Audrey Gibson wants her Gucci back.
And her Chanel, Fendi and Louis Vuitton.
Federal prosecutors contend the high-end loot was purchased with the proceeds from a drug operation that peddled fentanyl and carfentanil on the streets of Northeast Ohio.
In September, Gibson cut a deal in the case — which also involves her husband, parents and others — pleading guilty to two conspiracy charges for the possession and distribution of synthetic opiates and money laundering.
Her attorney filed paperwork Friday in federal court aiming to retrieve Gibson’s scores of designer handbags, sunglasses, shoes and other goods seized during the investigation.
The items, the filing said, are Gibson’s personal property and not part of the federal plea agreement, details of which are not part of the public filing.
But Akron police — who were assisted by federal investigators in the Gibson case — hope to sell the designer goods at a public auction and use the proceeds for police needs.
Summit County prosecutors went to state court last year to begin the process.
Akron Police Lt. David Garro said Friday he doubts Gibson will regain her designer goods.
Garro, who runs narcotics investigations in the city, said Gibson bought hundreds of thousands of dollars worth of items during a time when neither she nor her husband showed any legitimate income. All of the items, for now, are in police custody.
A state judge, not a federal judge, will decide what happens to the items, the Summit County Prosecutor’s Office said Friday. But a ruling isn’t expected until Gibson is sentenced, which is scheduled for later this month.
Federal prosecutors, meanwhile, asked a federal judge this week to approve the forfeiture of other items seized in the Gibson investigation, including:
• Nearly $200,000 cash seized from two homes and a storage unit.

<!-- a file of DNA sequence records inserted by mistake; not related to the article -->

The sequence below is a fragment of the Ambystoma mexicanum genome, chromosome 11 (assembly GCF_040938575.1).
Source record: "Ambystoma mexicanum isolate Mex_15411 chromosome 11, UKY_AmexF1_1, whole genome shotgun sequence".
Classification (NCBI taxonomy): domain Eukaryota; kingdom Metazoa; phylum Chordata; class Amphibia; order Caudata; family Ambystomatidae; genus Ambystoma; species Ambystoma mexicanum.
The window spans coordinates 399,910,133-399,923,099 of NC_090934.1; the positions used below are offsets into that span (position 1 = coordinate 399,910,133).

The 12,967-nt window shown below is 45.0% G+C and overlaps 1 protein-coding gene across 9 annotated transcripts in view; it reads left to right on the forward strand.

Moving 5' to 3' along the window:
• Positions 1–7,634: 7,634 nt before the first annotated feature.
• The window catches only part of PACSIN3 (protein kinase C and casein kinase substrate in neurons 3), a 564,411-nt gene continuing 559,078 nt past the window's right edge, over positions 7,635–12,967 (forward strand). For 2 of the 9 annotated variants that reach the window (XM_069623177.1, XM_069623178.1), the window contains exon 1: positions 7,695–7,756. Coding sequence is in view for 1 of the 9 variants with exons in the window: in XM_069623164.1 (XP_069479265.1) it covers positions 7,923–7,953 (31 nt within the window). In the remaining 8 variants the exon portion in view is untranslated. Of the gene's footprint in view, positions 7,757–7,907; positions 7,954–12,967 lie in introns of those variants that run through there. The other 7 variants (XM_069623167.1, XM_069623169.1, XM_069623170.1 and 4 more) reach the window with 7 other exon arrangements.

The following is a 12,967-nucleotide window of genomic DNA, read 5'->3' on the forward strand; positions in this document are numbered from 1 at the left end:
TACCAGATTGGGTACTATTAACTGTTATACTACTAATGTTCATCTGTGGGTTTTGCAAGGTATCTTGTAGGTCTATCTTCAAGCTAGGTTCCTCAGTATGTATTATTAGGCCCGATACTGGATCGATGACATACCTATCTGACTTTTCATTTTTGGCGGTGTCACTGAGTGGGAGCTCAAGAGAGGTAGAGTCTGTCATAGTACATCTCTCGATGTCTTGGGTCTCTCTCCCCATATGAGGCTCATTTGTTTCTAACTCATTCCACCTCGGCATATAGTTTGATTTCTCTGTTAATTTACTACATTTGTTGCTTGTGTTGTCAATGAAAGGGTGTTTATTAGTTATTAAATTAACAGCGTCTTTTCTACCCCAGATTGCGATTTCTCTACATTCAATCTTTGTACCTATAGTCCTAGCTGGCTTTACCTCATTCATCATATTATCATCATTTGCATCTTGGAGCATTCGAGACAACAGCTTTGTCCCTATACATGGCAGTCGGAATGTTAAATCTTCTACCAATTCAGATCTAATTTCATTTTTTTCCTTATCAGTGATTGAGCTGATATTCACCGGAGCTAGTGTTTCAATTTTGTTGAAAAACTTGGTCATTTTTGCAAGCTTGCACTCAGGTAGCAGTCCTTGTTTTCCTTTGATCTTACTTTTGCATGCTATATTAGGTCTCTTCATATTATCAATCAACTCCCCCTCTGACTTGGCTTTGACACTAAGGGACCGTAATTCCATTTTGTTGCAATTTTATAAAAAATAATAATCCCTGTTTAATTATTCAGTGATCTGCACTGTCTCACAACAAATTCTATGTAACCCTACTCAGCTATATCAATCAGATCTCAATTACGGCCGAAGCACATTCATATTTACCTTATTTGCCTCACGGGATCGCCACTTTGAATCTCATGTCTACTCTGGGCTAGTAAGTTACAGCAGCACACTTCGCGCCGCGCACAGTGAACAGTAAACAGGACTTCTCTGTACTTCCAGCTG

• About $2,600 worth of the cryptocurrency Bitcoin.
• The Popham Street home in Akron’s Kenmore neighborhood where court records show the Gibsons’ 6-year-old daughter apparently overdosed (even though Audrey Gibson blamed it on her daughter eating dog food).
Federal officials also want nearly $35,000 that Audrey Gibson’s company — Poundcake Entertainment — made after renting the Akron Civic Theatre in February 2018 to host a YFN Lucci and Mozzy music show.
The Gibsons were arrested days after the show, but the theater staff didn’t know that, Howard Parr, executive director of the Civic, said Friday.
“We kept calling and calling and couldn’t get an answer,” he said.
The Civic was paid in full for its services, Parr said.
The staff was trying to reach Gibson to turn over the nearly $35,000 in sales her company earned from the show — the same money the feds now want as part of the drug case.
Neither Audrey nor Donte Gibson — who pleaded guilty in September to the same charges as his wife — have been sentenced yet.
But Donte Gibson appears to be having second thoughts about his plea deal after the U.S. Congress passed the First Step Act in December.
The bipartisan effort was hailed by many as a long-overdue effort at prison reform. Among other things, it aims to help prisoners earn credits toward reducing their sentences for good behavior and offers more training and work opportunities to help inmates prepare for life after prison.
The First Step Act also reduces mandatory minimum sentences for people like Donte Gibson, someone with prior drug convictions.
Whatever deal he made with prosecutors — details of which are not publicly available online — happened before the act, when someone with a history of felony drug convictions could get 25 years to life in prison.
Amanda Garrett can be reached at 330-996-3725 or firstname.lastname@example.org.